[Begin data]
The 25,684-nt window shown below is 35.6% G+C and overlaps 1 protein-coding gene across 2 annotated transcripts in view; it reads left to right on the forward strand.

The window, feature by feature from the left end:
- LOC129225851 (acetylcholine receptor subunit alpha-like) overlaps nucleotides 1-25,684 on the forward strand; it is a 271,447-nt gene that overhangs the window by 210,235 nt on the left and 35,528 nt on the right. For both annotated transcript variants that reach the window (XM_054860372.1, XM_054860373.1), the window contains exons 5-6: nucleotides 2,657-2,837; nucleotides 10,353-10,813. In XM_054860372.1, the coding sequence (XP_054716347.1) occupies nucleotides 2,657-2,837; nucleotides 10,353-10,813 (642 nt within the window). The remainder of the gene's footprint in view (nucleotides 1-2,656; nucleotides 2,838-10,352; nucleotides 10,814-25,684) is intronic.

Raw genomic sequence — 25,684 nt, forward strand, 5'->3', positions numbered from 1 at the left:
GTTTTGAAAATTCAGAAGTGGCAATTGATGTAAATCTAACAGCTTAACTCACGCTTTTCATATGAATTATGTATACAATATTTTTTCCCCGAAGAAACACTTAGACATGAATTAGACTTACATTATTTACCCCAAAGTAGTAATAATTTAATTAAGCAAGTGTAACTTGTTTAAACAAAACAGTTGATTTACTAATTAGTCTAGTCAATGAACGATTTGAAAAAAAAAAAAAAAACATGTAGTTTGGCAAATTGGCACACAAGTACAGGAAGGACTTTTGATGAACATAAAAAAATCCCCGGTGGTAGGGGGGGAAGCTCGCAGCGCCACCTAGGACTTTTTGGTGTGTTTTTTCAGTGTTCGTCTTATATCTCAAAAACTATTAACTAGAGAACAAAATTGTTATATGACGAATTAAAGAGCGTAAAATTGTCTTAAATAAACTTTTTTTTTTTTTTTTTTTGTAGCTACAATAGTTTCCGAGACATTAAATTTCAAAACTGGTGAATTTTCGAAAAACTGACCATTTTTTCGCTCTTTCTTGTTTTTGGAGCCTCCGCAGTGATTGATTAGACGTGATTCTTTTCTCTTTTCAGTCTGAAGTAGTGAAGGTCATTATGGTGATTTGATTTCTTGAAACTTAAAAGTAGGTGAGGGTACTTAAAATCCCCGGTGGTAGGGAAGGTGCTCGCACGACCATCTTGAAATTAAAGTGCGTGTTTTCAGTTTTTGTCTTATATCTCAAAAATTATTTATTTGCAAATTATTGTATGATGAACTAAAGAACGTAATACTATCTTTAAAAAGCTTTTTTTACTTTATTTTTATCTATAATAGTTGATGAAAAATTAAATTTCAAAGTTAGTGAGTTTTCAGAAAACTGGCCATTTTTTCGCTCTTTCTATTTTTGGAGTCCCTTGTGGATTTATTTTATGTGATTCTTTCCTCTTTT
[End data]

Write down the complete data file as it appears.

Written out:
The 25,684-nt window shown below is 35.6% G+C and overlaps 1 protein-coding gene across 2 annotated transcripts in view; it reads left to right on the forward strand.

The window, feature by feature from the left end:
- LOC129225851 (acetylcholine receptor subunit alpha-like) overlaps nucleotides 1-25,684 on the forward strand; it is a 271,447-nt gene that overhangs the window by 210,235 nt on the left and 35,528 nt on the right. For both annotated transcript variants that reach the window (XM_054860372.1, XM_054860373.1), the window contains exons 5-6: nucleotides 2,657-2,837; nucleotides 10,353-10,813. In XM_054860372.1, the coding sequence (XP_054716347.1) occupies nucleotides 2,657-2,837; nucleotides 10,353-10,813 (642 nt within the window). The remainder of the gene's footprint in view (nucleotides 1-2,656; nucleotides 2,838-10,352; nucleotides 10,814-25,684) is intronic.

Raw genomic sequence — 25,684 nt, forward strand, 5'->3', positions numbered from 1 at the left:
GTTTTGAAAATTCAGAAGTGGCAATTGATGTAAATCTAACAGCTTAACTCACGCTTTTCATATGAATTATGTATACAATATTTTTTCCCCGAAGAAACACTTAGACATGAATTAGACTTACATTATTTACCCCAAAGTAGTAATAATTTAATTAAGCAAGTGTAACTTGTTTAAACAAAACAGTTGATTTACTAATTAGTCTAGTCAATGAACGATTTGAAAAAAAAAAAAAAAACATGTAGTTTGGCAAATTGGCACACAAGTACAGGAAGGACTTTTGATGAACATAAAAAAATCCCCGGTGGTAGGGGGGGAAGCTCGCAGCGCCACCTAGGACTTTTTGGTGTGTTTTTTCAGTGTTCGTCTTATATCTCAAAAACTATTAACTAGAGAACAAAATTGTTATATGACGAATTAAAGAGCGTAAAATTGTCTTAAATAAACTTTTTTTTTTTTTTTTTTTGTAGCTACAATAGTTTCCGAGACATTAAATTTCAAAACTGGTGAATTTTCGAAAAACTGACCATTTTTTCGCTCTTTCTTGTTTTTGGAGCCTCCGCAGTGATTGATTAGACGTGATTCTTTTCTCTTTTCAGTCTGAAGTAGTGAAGGTCATTATGGTGATTTGATTTCTTGAAACTTAAAAGTAGGTGAGGGTACTTAAAATCCCCGGTGGTAGGGAAGGTGCTCGCACGACCATCTTGAAATTAAAGTGCGTGTTTTCAGTTTTTGTCTTATATCTCAAAAATTATTTATTTGCAAATTATTGTATGATGAACTAAAGAACGTAATACTATCTTTAAAAAGCTTTTTTTACTTTATTTTTATCTATAATAGTTGATGAAAAATTAAATTTCAAAGTTAGTGAGTTTTCAGAAAACTGGCCATTTTTTCGCTCTTTCTATTTTTGGAGTCCCTTGTGGATTTATTTTATGTGATTCTTTCCTCTTTT